John 1:44: Philip and Andrew were from Bethsaida

With stories like this, New Testament scholars find pieces from different gospels that fit together in ways that the authors couldn’t have known because they peripherally answer each other’s questions.

 

We all experience events in a subjective way that we perceive against the context of our own personal lives and because of this, certain organic differences will naturally crop up in our testimonies.  It doesn’t mean that the witnesses are deceiving or delusional or have faulty observations.  The fact that there are certain differences in the four gospel accounts is actually a testament to their truth.  If they were identical, we would have far less information.

Does this mean that we could accept any difference without tarnishing the reliability of the testimonies in question?  Of course not.  In 1912, when the Titanic sank, more than half of the people on board died.  When the survivors were interviewed afterwards, some said the ship broke in two pieces before sinking and some said it sank intact.  This seems like a glaring contradiction.  But people didn’t look at this contradiction and then conclude that the Titanic did not, in fact, sink.  Instead, they recognized that the eyewitnesses were right on the major event, the sinking, but wrong on this detail, as obvious as it might seem.  Likewise, it would be unreasonable to look at the contradictions between the four gospels and then conclude that Jesus was not crucified and then resurrected, the major event that they all agree on.  While there can and should be certain differences among witnesses, such as the number of women that visited Jesus’ tomb, or the number of angels at the tomb, they should not discredit certain overarching facts, such as the crucifixion and resurrection of Jesus.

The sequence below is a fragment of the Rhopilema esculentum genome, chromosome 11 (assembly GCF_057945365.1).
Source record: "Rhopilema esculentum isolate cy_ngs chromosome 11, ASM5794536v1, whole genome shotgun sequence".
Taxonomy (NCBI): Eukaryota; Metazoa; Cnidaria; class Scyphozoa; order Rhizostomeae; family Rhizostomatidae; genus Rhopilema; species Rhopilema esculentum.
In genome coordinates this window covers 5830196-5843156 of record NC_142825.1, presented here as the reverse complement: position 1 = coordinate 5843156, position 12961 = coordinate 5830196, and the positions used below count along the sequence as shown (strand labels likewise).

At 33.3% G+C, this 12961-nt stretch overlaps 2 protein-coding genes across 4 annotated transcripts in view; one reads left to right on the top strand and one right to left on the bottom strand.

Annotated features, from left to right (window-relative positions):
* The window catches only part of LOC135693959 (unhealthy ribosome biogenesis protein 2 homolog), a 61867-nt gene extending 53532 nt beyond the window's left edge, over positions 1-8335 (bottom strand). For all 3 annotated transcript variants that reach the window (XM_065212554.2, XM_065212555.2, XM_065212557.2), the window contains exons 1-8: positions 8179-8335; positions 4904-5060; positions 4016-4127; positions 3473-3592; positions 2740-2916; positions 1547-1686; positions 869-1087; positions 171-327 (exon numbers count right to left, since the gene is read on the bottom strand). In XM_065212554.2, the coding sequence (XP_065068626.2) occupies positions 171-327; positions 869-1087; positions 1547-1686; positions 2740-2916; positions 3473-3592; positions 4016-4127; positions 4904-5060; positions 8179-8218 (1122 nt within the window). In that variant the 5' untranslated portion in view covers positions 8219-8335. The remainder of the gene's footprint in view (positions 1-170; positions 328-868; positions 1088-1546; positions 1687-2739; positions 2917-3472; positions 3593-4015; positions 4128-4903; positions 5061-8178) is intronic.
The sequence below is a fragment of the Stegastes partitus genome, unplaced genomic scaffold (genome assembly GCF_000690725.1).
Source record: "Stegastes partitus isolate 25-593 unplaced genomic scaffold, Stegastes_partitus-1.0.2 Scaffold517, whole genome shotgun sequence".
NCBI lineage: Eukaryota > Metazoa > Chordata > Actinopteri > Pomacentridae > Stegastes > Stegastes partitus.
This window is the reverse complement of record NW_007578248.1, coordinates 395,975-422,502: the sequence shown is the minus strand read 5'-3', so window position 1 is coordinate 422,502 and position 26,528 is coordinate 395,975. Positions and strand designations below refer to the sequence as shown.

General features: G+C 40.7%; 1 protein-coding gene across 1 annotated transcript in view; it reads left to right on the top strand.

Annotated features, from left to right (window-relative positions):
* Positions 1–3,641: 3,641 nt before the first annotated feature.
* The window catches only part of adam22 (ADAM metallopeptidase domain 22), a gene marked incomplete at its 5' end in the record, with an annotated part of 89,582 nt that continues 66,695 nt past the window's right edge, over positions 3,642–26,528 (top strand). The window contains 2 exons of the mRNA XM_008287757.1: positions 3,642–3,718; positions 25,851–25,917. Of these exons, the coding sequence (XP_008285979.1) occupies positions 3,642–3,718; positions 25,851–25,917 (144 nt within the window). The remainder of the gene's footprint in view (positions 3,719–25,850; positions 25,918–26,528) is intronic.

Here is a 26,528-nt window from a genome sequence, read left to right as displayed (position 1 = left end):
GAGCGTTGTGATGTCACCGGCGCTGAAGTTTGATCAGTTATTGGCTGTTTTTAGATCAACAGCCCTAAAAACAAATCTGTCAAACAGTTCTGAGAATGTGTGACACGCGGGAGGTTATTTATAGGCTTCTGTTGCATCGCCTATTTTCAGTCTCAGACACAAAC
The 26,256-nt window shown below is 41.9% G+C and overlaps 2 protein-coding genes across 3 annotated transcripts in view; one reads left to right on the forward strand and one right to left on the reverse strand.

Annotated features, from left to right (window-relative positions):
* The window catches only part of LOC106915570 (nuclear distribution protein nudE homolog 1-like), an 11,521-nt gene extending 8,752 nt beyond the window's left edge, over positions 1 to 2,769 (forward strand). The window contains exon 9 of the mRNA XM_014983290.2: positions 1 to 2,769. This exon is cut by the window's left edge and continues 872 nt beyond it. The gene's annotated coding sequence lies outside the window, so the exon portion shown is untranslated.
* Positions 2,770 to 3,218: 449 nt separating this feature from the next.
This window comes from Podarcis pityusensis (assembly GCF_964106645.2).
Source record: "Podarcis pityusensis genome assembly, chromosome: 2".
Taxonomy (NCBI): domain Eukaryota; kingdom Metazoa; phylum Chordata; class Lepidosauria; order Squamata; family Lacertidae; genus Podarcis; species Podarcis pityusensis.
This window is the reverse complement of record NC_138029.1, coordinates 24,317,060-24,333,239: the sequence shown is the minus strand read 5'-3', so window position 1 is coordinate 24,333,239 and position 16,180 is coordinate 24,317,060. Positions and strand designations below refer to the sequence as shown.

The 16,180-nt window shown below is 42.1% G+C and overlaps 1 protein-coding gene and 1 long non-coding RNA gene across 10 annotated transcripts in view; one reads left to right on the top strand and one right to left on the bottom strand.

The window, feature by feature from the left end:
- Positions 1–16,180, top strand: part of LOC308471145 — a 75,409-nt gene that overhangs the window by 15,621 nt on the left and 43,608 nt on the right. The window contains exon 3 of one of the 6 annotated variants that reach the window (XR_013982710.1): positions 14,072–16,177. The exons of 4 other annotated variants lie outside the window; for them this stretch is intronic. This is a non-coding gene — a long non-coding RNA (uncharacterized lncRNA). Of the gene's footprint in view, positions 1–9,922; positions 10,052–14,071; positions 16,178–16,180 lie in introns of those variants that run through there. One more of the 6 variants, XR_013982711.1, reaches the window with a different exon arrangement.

Besides the co-confirming details within the Gospels, there is also research into certain aspects of the gospel stories that have to do with the familiarity of the gospel writers with the location of the events they describe.  It has long been understood by historians that the four gospels were written outside of the locations they describe.  Matthew was probably written in Syria, Mark in Rome or Syria, John in Ephesus and Luke perhaps in Antioch or Rome.  While there is some disagreement on the specific cities of origin, it is acknowledged almost universally that they were written outside of the land of Israel where the gospels take place.

Knowing that the gospels were written outside of Israel, New Testament historians can then look at information in the gospels and see if the authors got certain details about first century Israel right.  They look at fields of study as diverse as botany, architecture and 3geography to see how accurate the gospels are on these details.  By noticing things like the Sycamore tree in the story of Zacchaeus, they are able to look up Ficus sycomorus and see its range (indicated on the right), and verify that this particular plant, although located primarily in Africa, did grow in the small region of Israel as well.   

 

In the case of geography, researchers are able to look at the way the gospels mention obscure towns in Israel that they couldn’t have otherwise known.  New Testament scholar, Peter J. Williams has studied this and used the apocryphal gospels as a control to compare the use of geographical names in the four biblical gospels versus geographical names in apocryphal gospels.  He asserts that the Biblical gospels mention a variety of places well known such as Jerusalem and Nazareth as well as obscure places such as Bethphage and Emmaus, whereas the apocryphal gospels only mention the most well known cities.  And the gospels don’t just mention the places either, but they indicate certain distinctions as well such as the fact that Capernaum is next to water or even travel times between these obscure sites.  In the graphs below, Williams compares the number of place names in the four Biblical gospels to five apocryphal gospels (the gospels of Philip, Thomas, Judas, Peter and Mary).  

 

 

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First, Williams compares the number of words of the four gospels to five of the apocryphal gospels.